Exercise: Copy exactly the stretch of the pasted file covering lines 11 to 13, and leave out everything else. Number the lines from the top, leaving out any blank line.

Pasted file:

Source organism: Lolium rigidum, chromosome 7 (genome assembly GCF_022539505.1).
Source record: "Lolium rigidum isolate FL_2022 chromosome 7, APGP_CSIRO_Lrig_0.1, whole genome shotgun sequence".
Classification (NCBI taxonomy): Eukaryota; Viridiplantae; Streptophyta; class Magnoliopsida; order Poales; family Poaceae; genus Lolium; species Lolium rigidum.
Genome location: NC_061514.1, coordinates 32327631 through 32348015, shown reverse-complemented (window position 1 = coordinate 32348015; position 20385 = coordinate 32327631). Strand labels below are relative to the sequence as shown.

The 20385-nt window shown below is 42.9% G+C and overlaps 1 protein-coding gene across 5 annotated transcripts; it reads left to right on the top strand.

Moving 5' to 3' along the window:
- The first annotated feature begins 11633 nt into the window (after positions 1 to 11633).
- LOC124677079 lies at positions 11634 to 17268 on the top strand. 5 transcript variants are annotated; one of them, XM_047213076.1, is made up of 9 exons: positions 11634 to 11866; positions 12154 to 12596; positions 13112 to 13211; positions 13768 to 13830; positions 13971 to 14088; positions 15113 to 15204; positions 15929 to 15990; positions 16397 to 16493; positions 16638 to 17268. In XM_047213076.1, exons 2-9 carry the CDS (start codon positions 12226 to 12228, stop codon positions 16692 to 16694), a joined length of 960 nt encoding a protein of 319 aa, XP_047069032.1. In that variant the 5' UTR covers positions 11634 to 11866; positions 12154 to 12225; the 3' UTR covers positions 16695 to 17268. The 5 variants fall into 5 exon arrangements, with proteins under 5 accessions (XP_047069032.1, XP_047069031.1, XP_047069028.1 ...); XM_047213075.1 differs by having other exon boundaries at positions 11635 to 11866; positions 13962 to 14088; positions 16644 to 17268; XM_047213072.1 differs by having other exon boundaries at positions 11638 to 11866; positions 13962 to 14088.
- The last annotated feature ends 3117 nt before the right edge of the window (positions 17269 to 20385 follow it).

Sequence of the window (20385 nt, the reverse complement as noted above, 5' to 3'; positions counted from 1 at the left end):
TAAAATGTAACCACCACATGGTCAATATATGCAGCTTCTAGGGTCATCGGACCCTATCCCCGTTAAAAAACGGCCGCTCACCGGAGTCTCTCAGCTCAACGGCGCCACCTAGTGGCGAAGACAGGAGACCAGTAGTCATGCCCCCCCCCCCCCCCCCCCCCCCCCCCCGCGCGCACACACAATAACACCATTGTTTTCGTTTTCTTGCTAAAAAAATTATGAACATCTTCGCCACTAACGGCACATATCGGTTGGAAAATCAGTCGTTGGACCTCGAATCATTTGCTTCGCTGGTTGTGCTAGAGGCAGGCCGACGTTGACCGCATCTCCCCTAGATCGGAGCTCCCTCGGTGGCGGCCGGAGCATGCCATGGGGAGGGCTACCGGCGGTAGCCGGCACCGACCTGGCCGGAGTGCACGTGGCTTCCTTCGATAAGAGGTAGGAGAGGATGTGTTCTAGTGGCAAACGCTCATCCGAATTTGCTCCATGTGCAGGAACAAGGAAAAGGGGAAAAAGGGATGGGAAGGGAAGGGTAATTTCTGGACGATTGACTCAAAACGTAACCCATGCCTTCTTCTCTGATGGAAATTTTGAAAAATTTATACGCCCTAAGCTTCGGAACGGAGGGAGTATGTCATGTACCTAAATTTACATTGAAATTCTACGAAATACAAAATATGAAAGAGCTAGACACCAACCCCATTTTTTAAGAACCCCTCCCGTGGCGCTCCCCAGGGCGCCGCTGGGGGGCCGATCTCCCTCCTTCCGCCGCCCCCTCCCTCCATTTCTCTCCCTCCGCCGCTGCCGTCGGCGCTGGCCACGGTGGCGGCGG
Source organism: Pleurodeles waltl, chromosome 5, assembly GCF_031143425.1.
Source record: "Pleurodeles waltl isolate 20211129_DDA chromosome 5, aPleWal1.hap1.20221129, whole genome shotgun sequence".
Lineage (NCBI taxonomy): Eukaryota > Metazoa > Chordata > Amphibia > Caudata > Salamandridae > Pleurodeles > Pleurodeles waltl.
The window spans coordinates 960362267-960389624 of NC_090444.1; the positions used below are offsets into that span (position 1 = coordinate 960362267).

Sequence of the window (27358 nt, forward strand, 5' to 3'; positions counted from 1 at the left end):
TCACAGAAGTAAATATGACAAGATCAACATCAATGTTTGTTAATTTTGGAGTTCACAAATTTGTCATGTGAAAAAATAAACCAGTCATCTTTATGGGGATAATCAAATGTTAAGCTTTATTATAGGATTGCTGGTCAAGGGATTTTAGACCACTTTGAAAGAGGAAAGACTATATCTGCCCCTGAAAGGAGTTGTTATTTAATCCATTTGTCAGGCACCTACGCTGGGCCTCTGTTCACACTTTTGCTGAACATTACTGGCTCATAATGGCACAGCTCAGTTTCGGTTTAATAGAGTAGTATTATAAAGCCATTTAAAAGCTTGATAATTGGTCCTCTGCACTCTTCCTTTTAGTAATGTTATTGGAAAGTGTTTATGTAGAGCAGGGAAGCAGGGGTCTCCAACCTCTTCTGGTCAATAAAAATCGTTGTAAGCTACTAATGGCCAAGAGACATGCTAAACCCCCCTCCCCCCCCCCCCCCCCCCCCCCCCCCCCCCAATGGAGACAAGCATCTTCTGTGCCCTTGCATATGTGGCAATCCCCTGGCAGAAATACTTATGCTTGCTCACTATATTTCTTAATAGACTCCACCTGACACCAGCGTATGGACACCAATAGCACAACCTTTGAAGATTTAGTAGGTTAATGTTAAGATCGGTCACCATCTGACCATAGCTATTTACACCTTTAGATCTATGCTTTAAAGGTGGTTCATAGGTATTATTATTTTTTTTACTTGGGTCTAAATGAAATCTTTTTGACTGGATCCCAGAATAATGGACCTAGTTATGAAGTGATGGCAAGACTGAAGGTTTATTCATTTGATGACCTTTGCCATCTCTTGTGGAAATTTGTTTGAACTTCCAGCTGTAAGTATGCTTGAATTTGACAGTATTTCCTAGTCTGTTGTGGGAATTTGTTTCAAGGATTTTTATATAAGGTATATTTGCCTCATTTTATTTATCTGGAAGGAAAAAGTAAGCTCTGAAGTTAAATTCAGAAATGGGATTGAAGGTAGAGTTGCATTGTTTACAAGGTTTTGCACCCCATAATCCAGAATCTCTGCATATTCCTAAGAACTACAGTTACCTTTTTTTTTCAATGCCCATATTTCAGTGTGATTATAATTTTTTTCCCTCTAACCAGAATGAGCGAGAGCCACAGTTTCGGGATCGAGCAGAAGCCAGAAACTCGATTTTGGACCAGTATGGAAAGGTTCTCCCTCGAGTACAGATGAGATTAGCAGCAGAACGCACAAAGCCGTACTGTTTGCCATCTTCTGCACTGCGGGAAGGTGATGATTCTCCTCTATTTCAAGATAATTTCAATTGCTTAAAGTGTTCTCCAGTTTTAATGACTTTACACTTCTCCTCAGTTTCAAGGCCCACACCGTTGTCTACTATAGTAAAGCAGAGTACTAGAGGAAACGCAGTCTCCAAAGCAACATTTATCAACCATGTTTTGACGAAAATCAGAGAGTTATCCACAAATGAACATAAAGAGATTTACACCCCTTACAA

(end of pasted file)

TAAAATGTAACCACCACATGGTCAATATATGCAGCTTCTAGGGTCATCGGACCCTATCCCCGTTAAAAAACGGCCGCTCACCGGAGTCTCTCAGCTCAACGGCGCCACCTAGTGGCGAAGACAGGAGACCAGTAGTCATGCCCCCCCCCCCCCCCCCCCCCCCCCCCCGCGCGCACACACAATAACACCATTGTTTTCGTTTTCTTGCTAAAAAAATTATGAACATCTTCGCCACTAACGGCACATATCGGTTGGAAAATCAGTCGTTGGACCTCGAATCATTTGCTTCGCTGGTTGTGCTAGAGGCAGGCCGACGTTGACCGCATCTCCCCTAGATCGGAGCTCCCTCGGTGGCGGCCGGAGCATGCCATGGGGAGGGCTACCGGCGGTAGCCGGCACCGACCTGGCCGGAGTGCACGTGGCTTCCTTCGATAAGAGGTAGGAGAGGATGTGTTCTAGTGGCAAACGCTCATCCGAATTTGCTCCATGTGCAGGAACAAGGAAAAGGGGAAAAAGGGATGGGAAGGGAAGGGTAATTTCTGGACGATTGACTCAAAACGTAACCCATGCCTTCTTCTCTGATGGAAATTTTGAAAAATTTATACGCCCTAAGCTTCGGAACGGAGGGAGTATGTCATGTACCTAAATTTACATTGAAATTCTACGAAATACAAAATATGAAAGAGCTAGACACCAACCCCATTTTTTAAGAACCCCTCCCGTGGCGCTCCCCAGGGCGCCGCTGGGGGGCCGATCTCCCTCCTTCCGCCGCCCCCTCCCTCCATTTCTCTCCCTCCGCCGCTGCCGTCGGCGCTGGCCACGGTGGCGGCGG
Source organism: Pleurodeles waltl, chromosome 5, assembly GCF_031143425.1.
Source record: "Pleurodeles waltl isolate 20211129_DDA chromosome 5, aPleWal1.hap1.20221129, whole genome shotgun sequence".